Tag Archives: feminism

Women’s clubs go mainstream

  In addition to ads for baking powder, shoe polish, cloth (flannels, draperies, worsteds, gabardines), and other household products, The Register of Women’s Clubs contained advertising for educational offerings aimed at clubwomen. For instance, not every club had access to … Continue reading

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Women who didn’t want the vote

It’s hard for us to imagine, in the modern world, that there were women who were aware of the suffrage movement in the 1800s and early 1900s and yet were not interested in gaining the right to vote. In fact, … Continue reading

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Clubs and women’s moral superiority

When the New York City Press Club gave a reception welcoming Charles Dickens to the U.S. in 1868, journalist Jane Cunningham Croly applied for a ticket. The all-male club treated her request as a joke. The invitation they eventually extended … Continue reading

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I hope my great-grandmother isn’t mad at me

Dear Great-grandmother Mary, I hope you’re not upset. You might actually be flattered that I used you as the model for Abbie Bergholtz, one of the protagonists in my historical novel, To March or to Marry. In 1911, Abbie joins … Continue reading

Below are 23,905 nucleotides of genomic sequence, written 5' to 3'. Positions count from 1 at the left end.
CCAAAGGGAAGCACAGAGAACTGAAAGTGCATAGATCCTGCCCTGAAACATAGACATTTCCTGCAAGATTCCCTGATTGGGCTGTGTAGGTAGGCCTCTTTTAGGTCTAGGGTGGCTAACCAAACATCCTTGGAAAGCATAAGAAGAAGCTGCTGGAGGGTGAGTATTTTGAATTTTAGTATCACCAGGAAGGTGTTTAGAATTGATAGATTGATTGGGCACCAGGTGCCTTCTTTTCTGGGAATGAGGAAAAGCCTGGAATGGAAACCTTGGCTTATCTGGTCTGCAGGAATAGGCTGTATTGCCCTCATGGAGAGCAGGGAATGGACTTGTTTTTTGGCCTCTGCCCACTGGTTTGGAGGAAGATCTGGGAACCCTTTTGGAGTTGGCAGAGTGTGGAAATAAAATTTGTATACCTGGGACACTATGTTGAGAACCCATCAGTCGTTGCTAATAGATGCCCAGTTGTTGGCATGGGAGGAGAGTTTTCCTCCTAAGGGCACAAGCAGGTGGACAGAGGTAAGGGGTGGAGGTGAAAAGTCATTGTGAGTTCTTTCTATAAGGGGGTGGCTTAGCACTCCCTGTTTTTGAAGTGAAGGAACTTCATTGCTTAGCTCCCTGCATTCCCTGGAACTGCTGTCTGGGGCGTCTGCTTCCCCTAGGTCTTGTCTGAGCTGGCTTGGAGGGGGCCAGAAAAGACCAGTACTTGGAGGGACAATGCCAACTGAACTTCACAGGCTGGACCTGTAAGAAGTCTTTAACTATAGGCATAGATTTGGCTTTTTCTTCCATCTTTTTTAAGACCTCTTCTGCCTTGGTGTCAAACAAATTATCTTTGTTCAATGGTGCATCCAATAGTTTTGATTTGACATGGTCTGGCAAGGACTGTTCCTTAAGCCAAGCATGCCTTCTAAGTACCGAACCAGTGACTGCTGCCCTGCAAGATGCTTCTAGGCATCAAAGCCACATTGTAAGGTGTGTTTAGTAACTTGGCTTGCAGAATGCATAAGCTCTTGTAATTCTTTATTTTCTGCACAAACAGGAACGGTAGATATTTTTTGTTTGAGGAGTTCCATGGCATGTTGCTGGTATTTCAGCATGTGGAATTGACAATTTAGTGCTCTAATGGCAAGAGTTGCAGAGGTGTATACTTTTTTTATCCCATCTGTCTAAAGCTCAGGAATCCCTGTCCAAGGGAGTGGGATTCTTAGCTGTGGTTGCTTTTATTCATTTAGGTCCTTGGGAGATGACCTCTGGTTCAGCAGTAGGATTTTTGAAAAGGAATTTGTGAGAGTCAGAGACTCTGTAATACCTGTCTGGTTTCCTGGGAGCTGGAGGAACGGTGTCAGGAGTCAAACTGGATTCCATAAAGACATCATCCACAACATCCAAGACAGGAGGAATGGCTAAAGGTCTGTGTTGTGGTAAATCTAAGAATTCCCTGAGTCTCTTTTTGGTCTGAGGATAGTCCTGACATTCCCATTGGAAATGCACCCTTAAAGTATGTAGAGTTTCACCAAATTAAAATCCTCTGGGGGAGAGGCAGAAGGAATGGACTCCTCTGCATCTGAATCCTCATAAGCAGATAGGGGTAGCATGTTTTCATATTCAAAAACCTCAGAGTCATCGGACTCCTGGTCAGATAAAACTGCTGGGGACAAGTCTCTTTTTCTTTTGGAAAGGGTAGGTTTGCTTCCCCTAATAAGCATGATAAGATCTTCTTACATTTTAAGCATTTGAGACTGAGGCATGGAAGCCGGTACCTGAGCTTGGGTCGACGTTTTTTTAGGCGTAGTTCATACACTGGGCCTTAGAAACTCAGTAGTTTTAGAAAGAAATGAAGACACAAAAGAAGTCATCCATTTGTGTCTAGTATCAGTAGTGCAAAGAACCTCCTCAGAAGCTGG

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The rich legacy of childless women

Rummaging through my family tree, I always feel a bit sad when I come across childless women. In the context of genealogy, it seems regrettable that they lack descendants to honor them. On the other hand, in the 19th and … Continue reading

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Charlotte Perkins Gilman: The Byrdcliffe Connection

I share a common ancestor, Abraham Dickerman, with the feminist writer Charlotte Perkins Gilman, who lived from 1860 to 1935. Abraham’s great-great-grandson was the Yale-educated minister Lyman Beecher, father of 13 children, including abolitionist preacher Henry Ward Beecher, feminist educator … Continue reading

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